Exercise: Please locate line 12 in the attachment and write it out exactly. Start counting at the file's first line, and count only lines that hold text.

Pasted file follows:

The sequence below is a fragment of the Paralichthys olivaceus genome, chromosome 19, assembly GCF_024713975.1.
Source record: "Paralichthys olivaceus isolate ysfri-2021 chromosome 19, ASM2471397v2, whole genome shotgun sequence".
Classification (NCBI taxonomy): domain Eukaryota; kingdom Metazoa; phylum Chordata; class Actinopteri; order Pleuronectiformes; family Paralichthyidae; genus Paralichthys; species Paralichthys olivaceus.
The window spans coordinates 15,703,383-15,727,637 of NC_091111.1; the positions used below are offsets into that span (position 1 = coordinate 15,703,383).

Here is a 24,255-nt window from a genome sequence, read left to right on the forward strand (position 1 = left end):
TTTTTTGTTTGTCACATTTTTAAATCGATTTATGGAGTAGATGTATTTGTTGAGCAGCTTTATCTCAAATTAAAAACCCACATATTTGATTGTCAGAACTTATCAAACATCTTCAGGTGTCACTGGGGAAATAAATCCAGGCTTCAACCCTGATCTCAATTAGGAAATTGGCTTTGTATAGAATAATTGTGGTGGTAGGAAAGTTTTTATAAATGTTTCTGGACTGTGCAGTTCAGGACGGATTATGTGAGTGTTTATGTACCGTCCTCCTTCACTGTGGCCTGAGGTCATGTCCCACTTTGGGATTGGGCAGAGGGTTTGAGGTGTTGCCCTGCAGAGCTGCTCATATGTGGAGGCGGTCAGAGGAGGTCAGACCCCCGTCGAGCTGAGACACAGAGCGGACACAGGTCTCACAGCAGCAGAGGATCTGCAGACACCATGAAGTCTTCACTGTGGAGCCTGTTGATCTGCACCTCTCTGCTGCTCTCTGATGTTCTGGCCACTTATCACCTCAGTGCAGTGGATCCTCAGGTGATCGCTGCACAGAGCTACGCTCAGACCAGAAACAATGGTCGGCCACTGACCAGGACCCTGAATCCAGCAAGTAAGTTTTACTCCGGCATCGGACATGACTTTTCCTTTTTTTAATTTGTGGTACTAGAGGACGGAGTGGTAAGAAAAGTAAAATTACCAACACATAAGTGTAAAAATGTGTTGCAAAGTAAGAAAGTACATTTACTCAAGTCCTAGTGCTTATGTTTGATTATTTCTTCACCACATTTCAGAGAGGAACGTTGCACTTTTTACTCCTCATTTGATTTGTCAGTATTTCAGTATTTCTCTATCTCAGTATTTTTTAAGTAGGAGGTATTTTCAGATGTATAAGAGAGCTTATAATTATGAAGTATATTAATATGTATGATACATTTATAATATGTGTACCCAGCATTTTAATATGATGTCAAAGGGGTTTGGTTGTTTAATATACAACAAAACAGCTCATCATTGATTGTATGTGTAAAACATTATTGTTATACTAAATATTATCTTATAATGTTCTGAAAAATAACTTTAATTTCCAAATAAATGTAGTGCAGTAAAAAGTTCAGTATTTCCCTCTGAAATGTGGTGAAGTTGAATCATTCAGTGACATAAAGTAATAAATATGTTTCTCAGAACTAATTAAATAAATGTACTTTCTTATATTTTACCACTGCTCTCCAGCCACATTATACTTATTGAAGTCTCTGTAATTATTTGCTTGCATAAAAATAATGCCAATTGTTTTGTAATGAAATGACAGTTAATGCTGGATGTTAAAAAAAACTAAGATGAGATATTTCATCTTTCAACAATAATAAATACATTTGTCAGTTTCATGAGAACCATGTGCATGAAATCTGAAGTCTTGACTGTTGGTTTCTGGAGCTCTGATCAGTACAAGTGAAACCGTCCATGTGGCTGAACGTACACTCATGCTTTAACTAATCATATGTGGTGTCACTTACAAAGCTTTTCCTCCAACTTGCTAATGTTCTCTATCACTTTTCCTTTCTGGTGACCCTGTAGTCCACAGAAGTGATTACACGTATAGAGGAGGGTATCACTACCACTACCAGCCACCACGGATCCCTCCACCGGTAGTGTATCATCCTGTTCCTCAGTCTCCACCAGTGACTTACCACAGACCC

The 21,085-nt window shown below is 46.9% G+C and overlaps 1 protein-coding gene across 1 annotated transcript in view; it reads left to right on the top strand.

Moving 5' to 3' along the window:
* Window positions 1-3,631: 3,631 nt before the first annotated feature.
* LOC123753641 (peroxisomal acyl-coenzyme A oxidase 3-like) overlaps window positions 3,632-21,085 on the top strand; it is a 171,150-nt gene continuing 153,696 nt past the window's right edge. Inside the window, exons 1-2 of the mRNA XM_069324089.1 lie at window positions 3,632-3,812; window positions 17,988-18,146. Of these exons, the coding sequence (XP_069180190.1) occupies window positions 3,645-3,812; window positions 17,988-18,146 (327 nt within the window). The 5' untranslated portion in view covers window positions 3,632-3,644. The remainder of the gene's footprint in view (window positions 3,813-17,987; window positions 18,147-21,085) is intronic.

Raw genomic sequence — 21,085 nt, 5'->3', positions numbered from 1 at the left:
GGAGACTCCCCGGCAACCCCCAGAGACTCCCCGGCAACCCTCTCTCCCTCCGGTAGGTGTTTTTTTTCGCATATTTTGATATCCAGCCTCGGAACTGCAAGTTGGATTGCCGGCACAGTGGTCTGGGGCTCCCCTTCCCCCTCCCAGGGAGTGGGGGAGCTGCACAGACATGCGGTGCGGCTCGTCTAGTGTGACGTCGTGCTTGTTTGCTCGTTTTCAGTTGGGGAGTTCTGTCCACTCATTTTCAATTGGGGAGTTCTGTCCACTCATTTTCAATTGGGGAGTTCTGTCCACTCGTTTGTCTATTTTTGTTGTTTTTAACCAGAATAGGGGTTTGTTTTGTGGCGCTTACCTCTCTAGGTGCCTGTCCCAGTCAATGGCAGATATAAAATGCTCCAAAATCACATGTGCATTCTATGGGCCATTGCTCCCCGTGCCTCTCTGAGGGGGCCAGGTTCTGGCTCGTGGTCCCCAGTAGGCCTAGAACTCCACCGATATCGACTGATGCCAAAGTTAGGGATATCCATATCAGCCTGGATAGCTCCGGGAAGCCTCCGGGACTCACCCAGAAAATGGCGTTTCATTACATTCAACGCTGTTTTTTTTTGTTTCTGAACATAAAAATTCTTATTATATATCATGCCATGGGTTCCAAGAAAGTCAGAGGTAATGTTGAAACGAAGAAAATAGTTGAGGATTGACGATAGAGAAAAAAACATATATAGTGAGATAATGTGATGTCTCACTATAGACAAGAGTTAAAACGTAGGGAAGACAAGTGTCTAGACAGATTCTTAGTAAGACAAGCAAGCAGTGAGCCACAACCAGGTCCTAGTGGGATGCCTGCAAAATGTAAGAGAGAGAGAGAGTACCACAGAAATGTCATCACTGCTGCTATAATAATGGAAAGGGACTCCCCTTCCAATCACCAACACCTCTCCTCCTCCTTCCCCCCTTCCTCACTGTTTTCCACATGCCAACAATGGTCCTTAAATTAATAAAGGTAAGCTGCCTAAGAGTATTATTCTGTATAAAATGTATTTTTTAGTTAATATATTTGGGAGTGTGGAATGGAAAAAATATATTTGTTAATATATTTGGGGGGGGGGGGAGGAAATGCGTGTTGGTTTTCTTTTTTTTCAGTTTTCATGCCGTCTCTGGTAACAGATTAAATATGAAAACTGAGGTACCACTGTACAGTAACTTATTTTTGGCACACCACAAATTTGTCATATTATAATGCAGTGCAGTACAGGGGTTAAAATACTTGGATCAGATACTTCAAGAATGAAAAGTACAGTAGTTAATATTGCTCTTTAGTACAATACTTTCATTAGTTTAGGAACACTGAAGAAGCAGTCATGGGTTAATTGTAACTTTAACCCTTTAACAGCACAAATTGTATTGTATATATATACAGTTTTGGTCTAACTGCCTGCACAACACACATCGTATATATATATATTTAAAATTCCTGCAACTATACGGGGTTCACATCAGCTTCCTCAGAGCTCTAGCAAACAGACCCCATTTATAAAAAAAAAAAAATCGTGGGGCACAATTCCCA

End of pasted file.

GGAGACTCCCCGGCAACCCCCAGAGACTCCCCGGCAACCCTCTCTCCCTCCGGTAGGTGTTTTTTTTCGCATATTTTGATATCCAGCCTCGGAACTGCAAGTTGGATTGCCGGCACAGTGGTCTGGGGCTCCCCTTCCCCCTCCCAGGGAGTGGGGGAGCTGCACAGACATGCGGTGCGGCTCGTCTAGTGTGACGTCGTGCTTGTTTGCTCGTTTTCAGTTGGGGAGTTCTGTCCACTCATTTTCAATTGGGGAGTTCTGTCCACTCATTTTCAATTGGGGAGTTCTGTCCACTCGTTTGTCTATTTTTGTTGTTTTTAACCAGAATAGGGGTTTGTTTTGTGGCGCTTACCTCTCTAGGTGCCTGTCCCAGTCAATGGCAGATATAAAATGCTCCAAAATCACATGTGCATTCTATGGGCCATTGCTCCCCGTGCCTCTCTGAGGGGGCCAGGTTCTGGCTCGTGGTCCCCAGTAGGCCTAGAACTCCACCGATATCGACTGATGCCAAAGTTAGGGATATCCATATCAGCCTGGATAGCTCCGGGAAGCCTCCGGGACTCACCCAGAAAATGGCGTTTCATTACATTCAACGCTGTTTTTTTTTGTTTCTGAACATAAAAATTCTTATTATATATCATGCCATGGGTTCCAAGAAAGTCAGAGGTAATGTTGAAACGAAGAAAATAGTTGAGGATTGACGATAGAGAAAAAAACATATATAGTGAGATAATGTGATGTCTCACTATAGACAAGAGTTAAAACGTAGGGAAGACAAGTGTCTAGACAGATTCTTAGTAAGACAAGCAAGCAGTGAGCCACAACCAGGTCCTAGTGGGATGCCTGCAAAATGTAAGAGAGAGAGAGAGTACCACAGAAATGTCATCACTGCTGCTATAATAATGGAAAGGGACTCCCCTTCCAATCACCAACACCTCTCCTCCTCCTTCCCCCCTTCCTCACTGTTTTCCACATGCCAACAATGGTCCTTAAATTAATAAAGGTAAGCTGCCTAAGAGTATTATTCTGTATAAAATGTATTTTTTAGTTAATATATTTGGGAGTGTGGAATGGAAAAAATATATTTGTTAATATATTTGGGGGGGGGGGGAGGAAATGCGTGTTGGTTTTCTTTTTTTTCAGTTTTCATGCCGTCTCTGGTAACAGATTAAATATGAAAACTGAGGTACCACTGTACAGTAACTTATTTTTGGCACACCACAAATTTGTCATATTATAATGCAGTGCAGTACAGGGGTTAAAATACTTGGATCAGATACTTCAAGAATGAAAAGTACAGTAGTTAATATTGCTCTTTAGTACAATACTTTCATTAGTTTAGGAACACTGAAGAAGCAGTCATGGGTTAATTGTAACTTTAACCCTTTAACAGCACAAATTGTATTGTATATATATACAGTTTTGGTCTAACTGCCTGCACAACACACATCGTATATATATATATTTAAAATTCCTGCAACTATACGGGGTTCACATCAGCTTCCTCAGAGCTCTAGCAAACAGACCCCATTTATAAAAAAAAAAAAATCGTGGGGCACAATTCCCA